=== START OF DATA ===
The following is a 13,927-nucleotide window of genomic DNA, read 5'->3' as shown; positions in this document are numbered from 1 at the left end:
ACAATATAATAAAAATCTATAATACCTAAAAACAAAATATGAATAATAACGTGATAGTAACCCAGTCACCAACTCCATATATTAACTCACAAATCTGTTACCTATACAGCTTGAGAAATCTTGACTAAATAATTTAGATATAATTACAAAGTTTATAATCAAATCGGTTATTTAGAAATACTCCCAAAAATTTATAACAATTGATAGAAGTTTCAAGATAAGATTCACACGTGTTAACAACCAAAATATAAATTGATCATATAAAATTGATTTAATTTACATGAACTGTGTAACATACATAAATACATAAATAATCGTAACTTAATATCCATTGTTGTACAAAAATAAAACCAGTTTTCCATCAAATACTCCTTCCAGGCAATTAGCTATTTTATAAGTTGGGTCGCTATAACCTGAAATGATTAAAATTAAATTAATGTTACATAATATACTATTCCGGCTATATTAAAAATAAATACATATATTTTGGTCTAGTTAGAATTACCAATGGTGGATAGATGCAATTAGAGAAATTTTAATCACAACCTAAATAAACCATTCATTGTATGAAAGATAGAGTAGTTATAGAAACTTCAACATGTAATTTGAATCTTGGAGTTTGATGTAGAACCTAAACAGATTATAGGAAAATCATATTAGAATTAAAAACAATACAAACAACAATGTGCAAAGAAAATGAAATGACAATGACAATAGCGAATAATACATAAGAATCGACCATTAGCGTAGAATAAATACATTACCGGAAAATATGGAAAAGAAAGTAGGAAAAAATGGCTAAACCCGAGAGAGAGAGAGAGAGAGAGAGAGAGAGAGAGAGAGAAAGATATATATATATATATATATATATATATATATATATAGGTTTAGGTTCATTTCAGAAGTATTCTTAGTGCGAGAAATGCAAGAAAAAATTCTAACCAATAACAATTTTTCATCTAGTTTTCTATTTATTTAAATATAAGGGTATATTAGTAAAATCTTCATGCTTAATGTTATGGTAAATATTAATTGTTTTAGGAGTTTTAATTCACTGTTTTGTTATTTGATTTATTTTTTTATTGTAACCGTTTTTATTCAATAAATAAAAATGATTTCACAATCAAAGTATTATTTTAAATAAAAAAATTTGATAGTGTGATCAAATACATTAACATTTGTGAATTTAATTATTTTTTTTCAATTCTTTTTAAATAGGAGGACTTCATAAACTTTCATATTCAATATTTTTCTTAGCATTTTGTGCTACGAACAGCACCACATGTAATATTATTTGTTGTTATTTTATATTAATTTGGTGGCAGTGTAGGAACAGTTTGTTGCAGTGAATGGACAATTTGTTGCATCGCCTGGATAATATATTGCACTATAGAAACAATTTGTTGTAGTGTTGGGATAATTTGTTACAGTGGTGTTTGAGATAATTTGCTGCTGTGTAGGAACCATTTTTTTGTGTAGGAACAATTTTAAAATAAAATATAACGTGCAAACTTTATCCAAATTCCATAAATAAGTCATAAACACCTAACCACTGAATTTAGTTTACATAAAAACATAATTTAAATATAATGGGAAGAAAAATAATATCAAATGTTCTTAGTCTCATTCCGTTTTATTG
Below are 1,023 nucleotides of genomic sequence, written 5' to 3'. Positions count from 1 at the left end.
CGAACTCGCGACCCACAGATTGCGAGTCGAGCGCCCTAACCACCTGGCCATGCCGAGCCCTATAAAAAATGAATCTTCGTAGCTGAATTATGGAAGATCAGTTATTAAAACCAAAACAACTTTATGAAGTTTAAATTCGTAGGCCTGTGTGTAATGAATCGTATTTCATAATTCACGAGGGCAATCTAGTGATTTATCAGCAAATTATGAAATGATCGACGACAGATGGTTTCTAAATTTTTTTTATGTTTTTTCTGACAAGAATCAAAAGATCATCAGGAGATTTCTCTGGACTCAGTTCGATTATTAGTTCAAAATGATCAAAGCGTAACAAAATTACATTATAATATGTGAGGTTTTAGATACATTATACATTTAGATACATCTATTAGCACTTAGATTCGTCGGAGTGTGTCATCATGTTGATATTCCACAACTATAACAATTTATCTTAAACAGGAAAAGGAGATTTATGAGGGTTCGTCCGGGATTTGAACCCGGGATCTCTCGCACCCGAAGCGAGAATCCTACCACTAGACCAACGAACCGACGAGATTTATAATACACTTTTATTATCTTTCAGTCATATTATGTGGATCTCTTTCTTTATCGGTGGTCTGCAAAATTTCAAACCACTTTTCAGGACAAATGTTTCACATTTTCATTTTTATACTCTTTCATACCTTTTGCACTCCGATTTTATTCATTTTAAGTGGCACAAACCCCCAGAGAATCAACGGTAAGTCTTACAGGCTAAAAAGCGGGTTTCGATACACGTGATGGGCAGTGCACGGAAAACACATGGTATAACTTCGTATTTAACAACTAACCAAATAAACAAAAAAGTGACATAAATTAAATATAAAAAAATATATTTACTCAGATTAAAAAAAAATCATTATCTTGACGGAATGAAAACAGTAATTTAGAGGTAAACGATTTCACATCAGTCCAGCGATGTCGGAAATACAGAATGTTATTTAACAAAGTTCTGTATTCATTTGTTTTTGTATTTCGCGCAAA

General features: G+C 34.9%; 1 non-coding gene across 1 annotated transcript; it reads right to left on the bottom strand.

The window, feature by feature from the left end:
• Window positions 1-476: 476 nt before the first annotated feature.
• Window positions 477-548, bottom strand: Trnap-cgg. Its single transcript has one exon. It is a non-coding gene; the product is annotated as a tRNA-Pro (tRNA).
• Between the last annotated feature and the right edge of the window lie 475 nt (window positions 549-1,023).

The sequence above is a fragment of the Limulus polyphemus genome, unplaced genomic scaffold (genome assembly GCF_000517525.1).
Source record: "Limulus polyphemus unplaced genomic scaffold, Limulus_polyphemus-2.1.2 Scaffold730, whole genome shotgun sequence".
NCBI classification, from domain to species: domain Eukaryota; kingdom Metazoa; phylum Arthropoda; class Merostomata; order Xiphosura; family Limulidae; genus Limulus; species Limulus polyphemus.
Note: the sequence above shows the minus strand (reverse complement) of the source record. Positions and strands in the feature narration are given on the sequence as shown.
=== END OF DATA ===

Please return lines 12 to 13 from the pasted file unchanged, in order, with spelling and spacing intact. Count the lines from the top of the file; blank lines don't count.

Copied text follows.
NCBI classification, from domain to species: domain Eukaryota; kingdom Metazoa; phylum Arthropoda; class Merostomata; order Xiphosura; family Limulidae; genus Limulus; species Limulus polyphemus.
Note: the sequence above shows the minus strand (reverse complement) of the source record. Positions and strands in the feature narration are given on the sequence as shown.